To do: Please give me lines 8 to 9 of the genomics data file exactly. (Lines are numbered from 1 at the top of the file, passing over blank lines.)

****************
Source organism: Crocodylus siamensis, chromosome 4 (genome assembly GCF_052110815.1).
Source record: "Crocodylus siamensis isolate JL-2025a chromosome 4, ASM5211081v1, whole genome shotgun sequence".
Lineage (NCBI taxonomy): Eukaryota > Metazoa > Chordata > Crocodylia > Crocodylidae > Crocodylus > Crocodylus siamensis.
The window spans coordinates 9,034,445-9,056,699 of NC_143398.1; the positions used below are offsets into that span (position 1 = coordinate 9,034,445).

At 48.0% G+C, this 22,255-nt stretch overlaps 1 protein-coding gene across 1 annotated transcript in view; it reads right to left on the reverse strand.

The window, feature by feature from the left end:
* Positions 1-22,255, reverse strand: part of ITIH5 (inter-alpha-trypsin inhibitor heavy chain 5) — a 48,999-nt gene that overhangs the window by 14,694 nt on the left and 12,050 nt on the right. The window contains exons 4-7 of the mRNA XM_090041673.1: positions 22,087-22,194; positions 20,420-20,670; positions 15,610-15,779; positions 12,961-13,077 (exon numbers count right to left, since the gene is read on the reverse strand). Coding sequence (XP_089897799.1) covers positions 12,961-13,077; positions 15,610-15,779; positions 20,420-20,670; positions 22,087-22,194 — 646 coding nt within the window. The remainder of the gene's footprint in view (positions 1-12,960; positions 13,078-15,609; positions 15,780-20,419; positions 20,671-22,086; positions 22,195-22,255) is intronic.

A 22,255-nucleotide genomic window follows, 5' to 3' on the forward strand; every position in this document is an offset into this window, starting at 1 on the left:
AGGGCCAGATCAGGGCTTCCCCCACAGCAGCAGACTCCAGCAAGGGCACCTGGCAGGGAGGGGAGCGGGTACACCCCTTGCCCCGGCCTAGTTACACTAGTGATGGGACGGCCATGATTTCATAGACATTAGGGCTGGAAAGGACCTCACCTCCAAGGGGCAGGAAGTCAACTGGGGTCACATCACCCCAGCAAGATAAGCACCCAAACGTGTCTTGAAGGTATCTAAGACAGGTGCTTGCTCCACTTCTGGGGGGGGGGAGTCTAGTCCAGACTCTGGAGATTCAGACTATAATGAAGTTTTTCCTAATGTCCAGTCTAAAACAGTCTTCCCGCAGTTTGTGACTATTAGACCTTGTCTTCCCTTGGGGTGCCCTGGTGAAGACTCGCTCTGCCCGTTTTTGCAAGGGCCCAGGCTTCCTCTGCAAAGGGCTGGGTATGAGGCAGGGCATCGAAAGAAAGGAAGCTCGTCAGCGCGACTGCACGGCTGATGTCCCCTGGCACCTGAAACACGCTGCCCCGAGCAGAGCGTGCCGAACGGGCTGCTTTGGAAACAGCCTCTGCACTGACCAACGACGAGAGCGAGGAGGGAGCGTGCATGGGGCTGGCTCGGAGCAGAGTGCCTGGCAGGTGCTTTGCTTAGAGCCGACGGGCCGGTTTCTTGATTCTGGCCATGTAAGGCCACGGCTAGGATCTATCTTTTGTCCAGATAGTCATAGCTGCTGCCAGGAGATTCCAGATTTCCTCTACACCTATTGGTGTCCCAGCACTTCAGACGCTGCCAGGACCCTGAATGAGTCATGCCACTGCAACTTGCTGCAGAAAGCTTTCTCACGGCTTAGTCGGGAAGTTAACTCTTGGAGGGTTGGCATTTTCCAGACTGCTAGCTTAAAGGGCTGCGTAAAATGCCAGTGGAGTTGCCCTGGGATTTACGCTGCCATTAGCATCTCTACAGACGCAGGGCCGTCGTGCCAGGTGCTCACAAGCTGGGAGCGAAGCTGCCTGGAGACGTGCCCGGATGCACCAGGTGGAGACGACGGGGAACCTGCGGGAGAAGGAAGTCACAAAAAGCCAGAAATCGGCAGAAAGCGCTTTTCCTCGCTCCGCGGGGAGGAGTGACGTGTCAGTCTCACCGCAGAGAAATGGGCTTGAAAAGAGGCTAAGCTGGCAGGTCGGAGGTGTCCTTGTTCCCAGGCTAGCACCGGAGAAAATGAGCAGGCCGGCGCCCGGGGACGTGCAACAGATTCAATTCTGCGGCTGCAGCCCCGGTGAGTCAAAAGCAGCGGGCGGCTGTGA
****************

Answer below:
A 22,255-nucleotide genomic window follows, 5' to 3' on the forward strand; every position in this document is an offset into this window, starting at 1 on the left:
AGGGCCAGATCAGGGCTTCCCCCACAGCAGCAGACTCCAGCAAGGGCACCTGGCAGGGAGGGGAGCGGGTACACCCCTTGCCCCGGCCTAGTTACACTAGTGATGGGACGGCCATGATTTCATAGACATTAGGGCTGGAAAGGACCTCACCTCCAAGGGGCAGGAAGTCAACTGGGGTCACATCACCCCAGCAAGATAAGCACCCAAACGTGTCTTGAAGGTATCTAAGACAGGTGCTTGCTCCACTTCTGGGGGGGGGGAGTCTAGTCCAGACTCTGGAGATTCAGACTATAATGAAGTTTTTCCTAATGTCCAGTCTAAAACAGTCTTCCCGCAGTTTGTGACTATTAGACCTTGTCTTCCCTTGGGGTGCCCTGGTGAAGACTCGCTCTGCCCGTTTTTGCAAGGGCCCAGGCTTCCTCTGCAAAGGGCTGGGTATGAGGCAGGGCATCGAAAGAAAGGAAGCTCGTCAGCGCGACTGCACGGCTGATGTCCCCTGGCACCTGAAACACGCTGCCCCGAGCAGAGCGTGCCGAACGGGCTGCTTTGGAAACAGCCTCTGCACTGACCAACGACGAGAGCGAGGAGGGAGCGTGCATGGGGCTGGCTCGGAGCAGAGTGCCTGGCAGGTGCTTTGCTTAGAGCCGACGGGCCGGTTTCTTGATTCTGGCCATGTAAGGCCACGGCTAGGATCTATCTTTTGTCCAGATAGTCATAGCTGCTGCCAGGAGATTCCAGATTTCCTCTACACCTATTGGTGTCCCAGCACTTCAGACGCTGCCAGGACCCTGAATGAGTCATGCCACTGCAACTTGCTGCAGAAAGCTTTCTCACGGCTTAGTCGGGAAGTTAACTCTTGGAGGGTTGGCATTTTCCAGACTGCTAGCTTAAAGGGCTGCGTAAAATGCCAGTGGAGTTGCCCTGGGATTTACGCTGCCATTAGCATCTCTACAGACGCAGGGCCGTCGTGCCAGGTGCTCACAAGCTGGGAGCGAAGCTGCCTGGAGACGTGCCCGGATGCACCAGGTGGAGACGACGGGGAACCTGCGGGAGAAGGAAGTCACAAAAAGCCAGAAATCGGCAGAAAGCGCTTTTCCTCGCTCCGCGGGGAGGAGTGACGTGTCAGTCTCACCGCAGAGAAATGGGCTTGAAAAGAGGCTAAGCTGGCAGGTCGGAGGTGTCCTTGTTCCCAGGCTAGCACCGGAGAAAATGAGCAGGCCGGCGCCCGGGGACGTGCAACAGATTCAATTCTGCGGCTGCAGCCCCGGTGAGTCAAAAGCAGCGGGCGGCTGTGA